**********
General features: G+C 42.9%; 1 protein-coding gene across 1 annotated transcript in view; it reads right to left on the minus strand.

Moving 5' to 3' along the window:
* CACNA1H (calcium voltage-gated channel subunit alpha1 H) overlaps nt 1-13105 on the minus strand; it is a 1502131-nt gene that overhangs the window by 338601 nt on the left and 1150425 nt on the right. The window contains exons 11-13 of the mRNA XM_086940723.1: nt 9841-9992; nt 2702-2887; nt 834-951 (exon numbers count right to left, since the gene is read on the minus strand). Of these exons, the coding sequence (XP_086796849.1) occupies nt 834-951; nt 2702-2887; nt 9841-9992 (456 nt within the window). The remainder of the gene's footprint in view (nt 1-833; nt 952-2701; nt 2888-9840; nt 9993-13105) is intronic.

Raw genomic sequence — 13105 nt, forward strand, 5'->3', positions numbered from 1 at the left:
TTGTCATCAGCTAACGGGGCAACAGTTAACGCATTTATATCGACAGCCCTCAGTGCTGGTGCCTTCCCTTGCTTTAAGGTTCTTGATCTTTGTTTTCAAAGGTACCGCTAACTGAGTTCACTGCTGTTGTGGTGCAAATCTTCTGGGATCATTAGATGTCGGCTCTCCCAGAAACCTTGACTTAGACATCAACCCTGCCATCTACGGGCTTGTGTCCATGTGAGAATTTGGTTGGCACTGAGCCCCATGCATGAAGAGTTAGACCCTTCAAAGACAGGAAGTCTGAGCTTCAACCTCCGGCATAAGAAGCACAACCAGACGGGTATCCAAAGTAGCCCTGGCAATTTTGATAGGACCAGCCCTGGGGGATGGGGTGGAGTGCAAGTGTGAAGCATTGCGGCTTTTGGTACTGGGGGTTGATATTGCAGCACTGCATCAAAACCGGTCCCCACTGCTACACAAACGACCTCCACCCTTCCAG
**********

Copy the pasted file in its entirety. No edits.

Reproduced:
General features: G+C 42.9%; 1 protein-coding gene across 1 annotated transcript in view; it reads right to left on the minus strand.

Moving 5' to 3' along the window:
* CACNA1H (calcium voltage-gated channel subunit alpha1 H) overlaps nt 1-13105 on the minus strand; it is a 1502131-nt gene that overhangs the window by 338601 nt on the left and 1150425 nt on the right. The window contains exons 11-13 of the mRNA XM_086940723.1: nt 9841-9992; nt 2702-2887; nt 834-951 (exon numbers count right to left, since the gene is read on the minus strand). Of these exons, the coding sequence (XP_086796849.1) occupies nt 834-951; nt 2702-2887; nt 9841-9992 (456 nt within the window). The remainder of the gene's footprint in view (nt 1-833; nt 952-2701; nt 2888-9840; nt 9993-13105) is intronic.

Raw genomic sequence — 13105 nt, forward strand, 5'->3', positions numbered from 1 at the left:
TTGTCATCAGCTAACGGGGCAACAGTTAACGCATTTATATCGACAGCCCTCAGTGCTGGTGCCTTCCCTTGCTTTAAGGTTCTTGATCTTTGTTTTCAAAGGTACCGCTAACTGAGTTCACTGCTGTTGTGGTGCAAATCTTCTGGGATCATTAGATGTCGGCTCTCCCAGAAACCTTGACTTAGACATCAACCCTGCCATCTACGGGCTTGTGTCCATGTGAGAATTTGGTTGGCACTGAGCCCCATGCATGAAGAGTTAGACCCTTCAAAGACAGGAAGTCTGAGCTTCAACCTCCGGCATAAGAAGCACAACCAGACGGGTATCCAAAGTAGCCCTGGCAATTTTGATAGGACCAGCCCTGGGGGATGGGGTGGAGTGCAAGTGTGAAGCATTGCGGCTTTTGGTACTGGGGGTTGATATTGCAGCACTGCATCAAAACCGGTCCCCACTGCTACACAAACGACCTCCACCCTTCCAG